Last week the House convened for legislative days 28 through 30. As I have previously mentioned, Day 30 of the legislative session is referred to as “Cross-Over Day,” as it is the final day of the session that a bill can move out of the House or Senate and still be considered by the other body before the end of the session on Day 40.
It is always a long and late day with dozens of bills being considered on the floor of the House, and this year was no different.
There were a number of important debates on Friday and some significant and important legislation was adopted in the House and will now move to the Senate.
I am very pleased to report that a measure (HB 1184) I authored to allow Georgians to purchase health insurance plans that are offered in other states was adopted in the House by a vote of 108-55.
The bill is critical to giving Georgia consumers a greater range of choice in the individual health insurance market.
In my opinion, this is the kind of free-market solution to the uninsured problem that President Obama and the Democrats in Washington should have followed, rather than the healthcare reform path they chose, which increases exponentially the role of the government in the lives of American citizens.
In a nutshell, Governor Perdue and the legislators that support HB 1184 believe healthcare reform should be accomplished through empowering the individual consumer by unlocking the forces of the free market, versus stifling the free market through the imposition of new taxes and mandates on Americans, as will occur under President Obama’s healthcare reform initiative.
Unfortunately, the Democrats in the Georgia legislature believe as President Obama does that government knows better than the individual citizen about what type of insurance plan is best for them.
The Democratic leadership in the Georgia House worked vigilantly to defeat the bill, and fortunately were unsuccessful, as the majority in the House sided with the individual Georgia consumer over the special interests that were working to defeat the bill. The measure now moves to the Senate for consideration.
Another measure that was the source of significant debate was a bill by Rep. Allen Peake (R-Bibb County), which I cosponsored, to prohibit texting while driving in Georgia.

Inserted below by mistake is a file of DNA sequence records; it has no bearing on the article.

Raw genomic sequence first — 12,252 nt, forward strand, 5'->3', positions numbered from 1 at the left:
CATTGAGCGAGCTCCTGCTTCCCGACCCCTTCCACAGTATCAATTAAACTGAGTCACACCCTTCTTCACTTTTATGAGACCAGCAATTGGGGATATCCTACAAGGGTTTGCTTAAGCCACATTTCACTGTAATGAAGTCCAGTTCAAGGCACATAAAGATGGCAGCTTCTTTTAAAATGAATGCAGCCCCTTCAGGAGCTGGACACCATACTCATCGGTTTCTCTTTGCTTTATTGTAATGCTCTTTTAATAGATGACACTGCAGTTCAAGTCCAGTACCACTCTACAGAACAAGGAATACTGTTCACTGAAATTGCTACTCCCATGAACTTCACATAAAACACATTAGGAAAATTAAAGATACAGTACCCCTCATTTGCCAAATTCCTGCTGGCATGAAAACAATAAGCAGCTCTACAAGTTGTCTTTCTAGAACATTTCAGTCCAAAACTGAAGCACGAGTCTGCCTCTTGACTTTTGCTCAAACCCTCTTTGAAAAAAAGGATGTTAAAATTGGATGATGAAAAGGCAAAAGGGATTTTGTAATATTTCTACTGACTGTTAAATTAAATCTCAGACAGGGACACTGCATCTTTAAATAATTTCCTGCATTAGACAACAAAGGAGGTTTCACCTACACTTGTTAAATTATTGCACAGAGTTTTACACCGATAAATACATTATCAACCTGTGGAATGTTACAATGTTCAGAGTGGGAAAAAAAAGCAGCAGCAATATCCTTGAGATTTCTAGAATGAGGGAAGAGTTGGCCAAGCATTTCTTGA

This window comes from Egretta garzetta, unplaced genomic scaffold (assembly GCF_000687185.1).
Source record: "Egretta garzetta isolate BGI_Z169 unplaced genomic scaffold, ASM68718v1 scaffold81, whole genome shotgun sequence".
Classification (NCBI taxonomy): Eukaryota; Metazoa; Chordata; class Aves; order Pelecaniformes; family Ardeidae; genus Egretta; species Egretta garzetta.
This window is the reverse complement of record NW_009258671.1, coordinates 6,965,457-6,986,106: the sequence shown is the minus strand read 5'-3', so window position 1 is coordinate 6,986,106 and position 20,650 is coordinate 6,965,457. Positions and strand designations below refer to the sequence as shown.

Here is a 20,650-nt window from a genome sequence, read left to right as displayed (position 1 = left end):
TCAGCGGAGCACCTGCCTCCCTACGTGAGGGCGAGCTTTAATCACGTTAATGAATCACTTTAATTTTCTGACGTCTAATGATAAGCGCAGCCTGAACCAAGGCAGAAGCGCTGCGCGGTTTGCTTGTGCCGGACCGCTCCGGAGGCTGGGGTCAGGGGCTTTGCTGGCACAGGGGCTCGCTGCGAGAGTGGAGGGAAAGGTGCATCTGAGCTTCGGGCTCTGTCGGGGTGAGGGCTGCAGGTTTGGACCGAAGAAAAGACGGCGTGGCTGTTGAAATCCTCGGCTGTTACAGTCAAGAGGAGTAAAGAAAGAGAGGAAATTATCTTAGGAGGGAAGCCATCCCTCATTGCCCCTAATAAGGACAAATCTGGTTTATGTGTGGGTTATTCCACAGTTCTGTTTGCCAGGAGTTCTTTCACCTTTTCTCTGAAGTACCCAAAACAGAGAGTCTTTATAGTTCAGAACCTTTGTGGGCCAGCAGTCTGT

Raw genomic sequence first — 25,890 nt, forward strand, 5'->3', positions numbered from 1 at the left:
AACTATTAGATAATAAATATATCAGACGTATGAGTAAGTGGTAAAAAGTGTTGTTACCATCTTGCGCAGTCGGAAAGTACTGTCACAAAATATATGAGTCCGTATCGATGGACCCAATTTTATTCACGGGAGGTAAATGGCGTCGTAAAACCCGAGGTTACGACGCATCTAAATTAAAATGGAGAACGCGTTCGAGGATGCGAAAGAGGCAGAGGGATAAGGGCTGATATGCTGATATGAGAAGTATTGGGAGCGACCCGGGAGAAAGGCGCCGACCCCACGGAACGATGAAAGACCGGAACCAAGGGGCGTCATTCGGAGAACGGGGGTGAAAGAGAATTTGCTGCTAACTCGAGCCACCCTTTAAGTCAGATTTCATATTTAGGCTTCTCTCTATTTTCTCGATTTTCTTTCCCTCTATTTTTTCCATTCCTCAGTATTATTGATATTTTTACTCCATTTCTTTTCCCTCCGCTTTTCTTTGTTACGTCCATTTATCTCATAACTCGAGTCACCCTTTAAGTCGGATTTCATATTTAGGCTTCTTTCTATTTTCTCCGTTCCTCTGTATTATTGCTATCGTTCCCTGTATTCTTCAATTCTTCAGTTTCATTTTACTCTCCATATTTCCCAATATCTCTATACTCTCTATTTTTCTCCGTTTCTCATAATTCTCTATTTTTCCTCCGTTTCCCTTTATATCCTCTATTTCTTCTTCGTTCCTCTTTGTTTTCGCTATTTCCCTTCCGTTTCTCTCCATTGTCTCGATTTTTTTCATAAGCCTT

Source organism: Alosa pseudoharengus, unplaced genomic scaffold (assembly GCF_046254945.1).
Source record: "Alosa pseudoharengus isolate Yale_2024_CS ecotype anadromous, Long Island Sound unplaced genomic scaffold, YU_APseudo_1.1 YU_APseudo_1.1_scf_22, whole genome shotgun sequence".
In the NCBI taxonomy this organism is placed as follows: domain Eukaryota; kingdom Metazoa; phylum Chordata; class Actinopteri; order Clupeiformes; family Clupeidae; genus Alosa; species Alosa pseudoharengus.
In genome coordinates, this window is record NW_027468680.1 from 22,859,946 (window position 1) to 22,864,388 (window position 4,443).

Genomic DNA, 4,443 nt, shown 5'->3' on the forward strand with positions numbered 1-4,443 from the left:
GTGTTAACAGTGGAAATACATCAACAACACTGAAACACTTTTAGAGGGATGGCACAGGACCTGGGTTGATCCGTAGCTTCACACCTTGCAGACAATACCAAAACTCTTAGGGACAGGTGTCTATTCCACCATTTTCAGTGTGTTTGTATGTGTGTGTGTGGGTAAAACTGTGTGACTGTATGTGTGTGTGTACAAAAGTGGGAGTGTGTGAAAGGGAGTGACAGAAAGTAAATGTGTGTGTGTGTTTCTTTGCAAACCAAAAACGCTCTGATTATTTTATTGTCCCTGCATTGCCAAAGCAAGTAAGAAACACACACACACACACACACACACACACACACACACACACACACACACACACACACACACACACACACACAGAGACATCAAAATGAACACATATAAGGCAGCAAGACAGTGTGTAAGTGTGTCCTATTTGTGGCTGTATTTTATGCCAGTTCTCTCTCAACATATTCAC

Included in the bill via a committee amendment was the provision that I promoted last year that would prohibit all cellphone use for Class D drivers under the age of 18 while driving.
As new data continues to come out regarding the dangers of texting while driving, it only further underscores the need for this is important public safety legislation. I am pleased to report that the measure passed with a strong vote and now heads to the Senate for consideration.
The House also passed HB 1040, important legislation that provides the elderly and disabled greater opportunity to receive in-home care.
Georgia’s current nurse practice act prohibits certain health maintenance activities from being performed by anyone other than a registered nurse.
For individuals with disabilities that cannot perform what would be routine tasks, but for their disability, this creates an extreme economic hardship because of the cost incurred paying for daily in-home care.
This economic burden has forced many individuals into state-maintained healthcare institutions because they simply could not afford the daily cost to fund in-home health maintenance activities such as the dispensation of medication.
The legislation would allow a friend or community member to be trained by a nurse and serve as a proxy-care giver for the purpose of providing such health maintenance activities.
The measure will put more authority in the hands of the consumer and provide much more flexibility to patients as they seek the healthcare option that best serves their needs.
In the weeks ahead the budget will again take the forefront as the House Appropriations Committee continues work on the FY 2011 budget. I will keep the community posted as this measure moves forward.
I look forward to the continued feedback from members of the community on issues of concern to Fayette County.
[Rep. Matt Ramsey (R-Peachtree City) was first elected to the District 72 post in December 2007. He is a law partner with Warner, Hooper, and Ramsey, P.C., in Peachtree City. His email is firstname.lastname@example.org.]